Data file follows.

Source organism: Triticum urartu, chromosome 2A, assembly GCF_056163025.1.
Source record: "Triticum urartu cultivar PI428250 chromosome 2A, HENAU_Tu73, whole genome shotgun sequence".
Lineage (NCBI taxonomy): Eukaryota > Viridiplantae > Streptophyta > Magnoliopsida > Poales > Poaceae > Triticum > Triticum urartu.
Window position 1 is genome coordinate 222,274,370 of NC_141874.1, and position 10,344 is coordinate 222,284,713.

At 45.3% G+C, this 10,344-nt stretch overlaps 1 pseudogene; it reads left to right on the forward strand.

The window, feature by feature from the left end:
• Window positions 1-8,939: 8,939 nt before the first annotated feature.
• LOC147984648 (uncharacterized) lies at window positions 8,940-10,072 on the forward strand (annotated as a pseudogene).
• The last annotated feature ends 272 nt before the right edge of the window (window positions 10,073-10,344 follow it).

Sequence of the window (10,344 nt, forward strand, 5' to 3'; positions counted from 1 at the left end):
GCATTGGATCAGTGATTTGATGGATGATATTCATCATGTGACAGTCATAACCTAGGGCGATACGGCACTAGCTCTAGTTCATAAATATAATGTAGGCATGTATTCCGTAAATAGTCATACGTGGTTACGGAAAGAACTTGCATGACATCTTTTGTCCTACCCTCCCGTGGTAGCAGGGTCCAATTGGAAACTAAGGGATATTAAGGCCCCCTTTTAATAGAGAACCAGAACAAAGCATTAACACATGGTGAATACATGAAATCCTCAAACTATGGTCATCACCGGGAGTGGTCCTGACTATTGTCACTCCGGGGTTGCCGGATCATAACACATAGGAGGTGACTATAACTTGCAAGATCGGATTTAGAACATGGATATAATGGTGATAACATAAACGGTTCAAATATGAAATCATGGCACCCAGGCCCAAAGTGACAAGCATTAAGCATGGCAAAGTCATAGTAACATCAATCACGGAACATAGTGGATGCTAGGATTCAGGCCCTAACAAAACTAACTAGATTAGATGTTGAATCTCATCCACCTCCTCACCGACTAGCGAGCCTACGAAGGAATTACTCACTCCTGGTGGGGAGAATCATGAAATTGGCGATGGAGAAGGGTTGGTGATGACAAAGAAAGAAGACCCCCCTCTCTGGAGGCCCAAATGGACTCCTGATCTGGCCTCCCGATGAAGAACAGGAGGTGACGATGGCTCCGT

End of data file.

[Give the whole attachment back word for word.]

Source organism: Triticum urartu, chromosome 2A, assembly GCF_056163025.1.
Source record: "Triticum urartu cultivar PI428250 chromosome 2A, HENAU_Tu73, whole genome shotgun sequence".
Lineage (NCBI taxonomy): Eukaryota > Viridiplantae > Streptophyta > Magnoliopsida > Poales > Poaceae > Triticum > Triticum urartu.
Window position 1 is genome coordinate 222,274,370 of NC_141874.1, and position 10,344 is coordinate 222,284,713.

At 45.3% G+C, this 10,344-nt stretch overlaps 1 pseudogene; it reads left to right on the forward strand.

The window, feature by feature from the left end:
• Window positions 1-8,939: 8,939 nt before the first annotated feature.
• LOC147984648 (uncharacterized) lies at window positions 8,940-10,072 on the forward strand (annotated as a pseudogene).
• The last annotated feature ends 272 nt before the right edge of the window (window positions 10,073-10,344 follow it).

Sequence of the window (10,344 nt, forward strand, 5' to 3'; positions counted from 1 at the left end):
GCATTGGATCAGTGATTTGATGGATGATATTCATCATGTGACAGTCATAACCTAGGGCGATACGGCACTAGCTCTAGTTCATAAATATAATGTAGGCATGTATTCCGTAAATAGTCATACGTGGTTACGGAAAGAACTTGCATGACATCTTTTGTCCTACCCTCCCGTGGTAGCAGGGTCCAATTGGAAACTAAGGGATATTAAGGCCCCCTTTTAATAGAGAACCAGAACAAAGCATTAACACATGGTGAATACATGAAATCCTCAAACTATGGTCATCACCGGGAGTGGTCCTGACTATTGTCACTCCGGGGTTGCCGGATCATAACACATAGGAGGTGACTATAACTTGCAAGATCGGATTTAGAACATGGATATAATGGTGATAACATAAACGGTTCAAATATGAAATCATGGCACCCAGGCCCAAAGTGACAAGCATTAAGCATGGCAAAGTCATAGTAACATCAATCACGGAACATAGTGGATGCTAGGATTCAGGCCCTAACAAAACTAACTAGATTAGATGTTGAATCTCATCCACCTCCTCACCGACTAGCGAGCCTACGAAGGAATTACTCACTCCTGGTGGGGAGAATCATGAAATTGGCGATGGAGAAGGGTTGGTGATGACAAAGAAAGAAGACCCCCCTCTCTGGAGGCCCAAATGGACTCCTGATCTGGCCTCCCGATGAAGAACAGGAGGTGACGATGGCTCCGT